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Thermodynamics


Systems

A thermodynamic system is that part of the universe that is under consideration. A real or imaginary boundary separates the system from the rest of the universe, which is referred to as the environment. A useful classification of thermodynamic systems is based on the nature of the boundary and the flows of matter, energy and entropy through it.
    There are three kinds of system depending on the kinds of exchanges taking place between a system and its environment:

  1. Isolated System - It does not exchange heat, matter or work with the environment. An example of an isolated system would be an insulated container, such as an insulated gas cylinder. In reality, a system can never be absolutely isolated from its environment, because there is always at least some slight coupling, even if only via minimal gravitational attraction. Figure 02 shows the essence of classical thermodynamics: In a system isolated from the outside world, heat
    Isolated System within a gas of temperature, T2, will flow in time, t, toward a gas of temperature, T1, where T2 > T1 and T = T2 - T1, thus the system's total energy E is constant (via the first law of thermodynamics), while its free energy F decreases, and its entropy S rises (via the second law of thermodynamics), until finally T 0 at equilibrium.

    Figure 02 Isolated System [view large image]

    Some literatures refer the isolated system as closed system, while the other systems are lumped together as open system.

  2. Closed System - It exchanges energy (heat and work) but not matter with the environment. A greenhouse is an example of a closed system exchanging heat but not work with its environment. Another example is the heat engine shown in Figure 03. It is defined as a device that converts heat energy into mechanical energy or more exactly a system which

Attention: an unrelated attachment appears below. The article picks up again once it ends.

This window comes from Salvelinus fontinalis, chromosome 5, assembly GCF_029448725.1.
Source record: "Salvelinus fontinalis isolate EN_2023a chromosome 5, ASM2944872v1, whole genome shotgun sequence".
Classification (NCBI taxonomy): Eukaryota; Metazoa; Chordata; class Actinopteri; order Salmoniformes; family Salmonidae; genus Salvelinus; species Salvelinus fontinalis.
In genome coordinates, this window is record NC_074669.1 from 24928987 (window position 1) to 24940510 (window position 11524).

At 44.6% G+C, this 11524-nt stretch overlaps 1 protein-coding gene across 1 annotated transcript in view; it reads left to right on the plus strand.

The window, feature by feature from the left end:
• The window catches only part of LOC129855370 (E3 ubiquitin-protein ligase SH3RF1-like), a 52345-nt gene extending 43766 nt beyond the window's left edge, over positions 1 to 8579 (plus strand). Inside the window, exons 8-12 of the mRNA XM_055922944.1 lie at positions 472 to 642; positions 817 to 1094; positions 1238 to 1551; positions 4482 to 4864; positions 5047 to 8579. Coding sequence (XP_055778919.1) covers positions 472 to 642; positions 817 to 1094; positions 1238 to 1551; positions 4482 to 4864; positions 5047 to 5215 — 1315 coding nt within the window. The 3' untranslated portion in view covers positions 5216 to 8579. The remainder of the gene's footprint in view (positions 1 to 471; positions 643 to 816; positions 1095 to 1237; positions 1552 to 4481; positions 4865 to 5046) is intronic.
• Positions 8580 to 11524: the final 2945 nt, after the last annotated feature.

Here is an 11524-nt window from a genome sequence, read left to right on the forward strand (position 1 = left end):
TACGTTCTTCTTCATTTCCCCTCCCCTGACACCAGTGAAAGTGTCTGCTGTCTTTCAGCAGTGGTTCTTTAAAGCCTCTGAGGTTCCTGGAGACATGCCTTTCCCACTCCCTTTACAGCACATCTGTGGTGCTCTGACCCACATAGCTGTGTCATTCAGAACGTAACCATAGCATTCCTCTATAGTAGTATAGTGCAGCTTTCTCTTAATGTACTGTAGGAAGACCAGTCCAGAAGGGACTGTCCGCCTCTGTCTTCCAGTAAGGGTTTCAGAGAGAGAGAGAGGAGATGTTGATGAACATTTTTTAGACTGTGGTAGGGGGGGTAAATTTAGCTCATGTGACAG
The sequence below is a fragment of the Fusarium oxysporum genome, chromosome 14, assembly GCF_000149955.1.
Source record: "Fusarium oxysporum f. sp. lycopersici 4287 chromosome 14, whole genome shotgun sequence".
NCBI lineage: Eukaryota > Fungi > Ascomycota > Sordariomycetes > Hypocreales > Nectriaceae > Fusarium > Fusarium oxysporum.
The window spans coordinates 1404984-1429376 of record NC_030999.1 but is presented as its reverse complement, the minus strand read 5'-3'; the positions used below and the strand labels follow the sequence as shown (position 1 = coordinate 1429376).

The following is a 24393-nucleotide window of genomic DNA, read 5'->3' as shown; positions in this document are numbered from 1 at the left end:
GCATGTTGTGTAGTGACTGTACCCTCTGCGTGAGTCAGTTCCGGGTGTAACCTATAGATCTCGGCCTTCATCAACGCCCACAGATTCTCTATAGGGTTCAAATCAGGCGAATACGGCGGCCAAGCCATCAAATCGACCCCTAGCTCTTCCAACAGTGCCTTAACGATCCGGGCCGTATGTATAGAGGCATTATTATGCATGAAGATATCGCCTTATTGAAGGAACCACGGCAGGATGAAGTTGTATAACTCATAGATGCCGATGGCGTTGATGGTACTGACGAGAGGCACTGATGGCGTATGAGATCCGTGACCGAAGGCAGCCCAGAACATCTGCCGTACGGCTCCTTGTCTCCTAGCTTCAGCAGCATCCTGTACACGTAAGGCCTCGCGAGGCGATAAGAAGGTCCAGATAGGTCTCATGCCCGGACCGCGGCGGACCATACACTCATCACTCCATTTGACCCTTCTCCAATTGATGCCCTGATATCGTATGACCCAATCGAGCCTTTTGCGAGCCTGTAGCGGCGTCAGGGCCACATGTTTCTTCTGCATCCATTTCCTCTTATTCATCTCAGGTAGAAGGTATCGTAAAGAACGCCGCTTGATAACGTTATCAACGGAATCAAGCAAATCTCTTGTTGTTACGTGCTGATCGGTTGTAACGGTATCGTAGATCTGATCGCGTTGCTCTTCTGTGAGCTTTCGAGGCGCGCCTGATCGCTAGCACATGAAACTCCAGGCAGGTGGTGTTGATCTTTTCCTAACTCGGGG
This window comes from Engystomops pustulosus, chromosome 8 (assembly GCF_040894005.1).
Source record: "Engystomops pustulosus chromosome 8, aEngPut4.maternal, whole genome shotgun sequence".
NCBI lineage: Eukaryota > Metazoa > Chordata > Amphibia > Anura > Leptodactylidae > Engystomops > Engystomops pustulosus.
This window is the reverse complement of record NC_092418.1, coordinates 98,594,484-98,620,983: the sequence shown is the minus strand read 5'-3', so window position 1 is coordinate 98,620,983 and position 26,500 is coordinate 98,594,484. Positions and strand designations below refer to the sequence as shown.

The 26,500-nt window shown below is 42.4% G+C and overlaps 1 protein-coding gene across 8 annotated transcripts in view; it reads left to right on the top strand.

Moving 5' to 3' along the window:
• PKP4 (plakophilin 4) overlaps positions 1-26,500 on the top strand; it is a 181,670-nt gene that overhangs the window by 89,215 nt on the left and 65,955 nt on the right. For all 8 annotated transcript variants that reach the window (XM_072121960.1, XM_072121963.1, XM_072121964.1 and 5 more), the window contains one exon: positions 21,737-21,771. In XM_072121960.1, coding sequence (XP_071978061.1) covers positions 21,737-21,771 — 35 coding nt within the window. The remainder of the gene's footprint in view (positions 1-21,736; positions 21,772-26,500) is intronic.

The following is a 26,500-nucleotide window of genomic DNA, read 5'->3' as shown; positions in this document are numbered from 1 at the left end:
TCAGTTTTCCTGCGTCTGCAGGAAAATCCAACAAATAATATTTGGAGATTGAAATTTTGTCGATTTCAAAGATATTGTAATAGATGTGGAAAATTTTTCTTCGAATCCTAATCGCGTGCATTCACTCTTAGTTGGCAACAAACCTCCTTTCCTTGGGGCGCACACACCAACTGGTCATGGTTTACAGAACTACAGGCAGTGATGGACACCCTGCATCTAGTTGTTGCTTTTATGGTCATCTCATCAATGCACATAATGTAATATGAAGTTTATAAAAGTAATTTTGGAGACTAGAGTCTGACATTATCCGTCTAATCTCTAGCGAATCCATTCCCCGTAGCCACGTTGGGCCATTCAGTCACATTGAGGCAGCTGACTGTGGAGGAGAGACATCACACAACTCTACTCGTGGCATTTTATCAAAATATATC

Closed System operates with only heat and work passing across its boundaries. As work is done on the gas inside the chamber, the temperature and pressure increase and some heat will be transferred out of the system. When heat is transferred to the system, the gas expands, it does work on the surroundings and the temperature and pressure decrease.

    Figure 03 Closed System
    [view large image]

  3. Open System - It exchanges energy (heat and work) and matter with the environment. A boundary allowing matter exchange is called permeable. It's possible for an open system to import order and export disorder, locally increasing order. What the Second Law says is that in such a transaction more disorder than order will be created. It does not, however, forbid the creation of pockets of order. What happens is that disorder in the entire system will increase even though individual open systems within it might become more ordered. As shown in Figure 04, in a thermodynamically open system, energy (in the form of radiation or matter) can enter the system from the outside environment, thereby increasing the system's total energy, E, over the course of time, t. Such energy flow can lead to an increase, a decrease, or no net change at all in the entropy, S, of the system. Even so, the net entropy of system and its environment would
    Open System Photosynthesis still increase according to the second of thermo- dynamics. The ocean would be an example of an open system. Another good example would be the photosynthesis in plants as shown in Figure 05. Infusion of energy and exchange of matter are taking place inside the chloroplast resulting in the production of glucose, which is in a higher energy level. The system becomes nonequilibrium and will decay to the more stable form in the long run.

    Figure 04 Open System [view large image]

    Figure 05 Photosynthesis
    [view large image]

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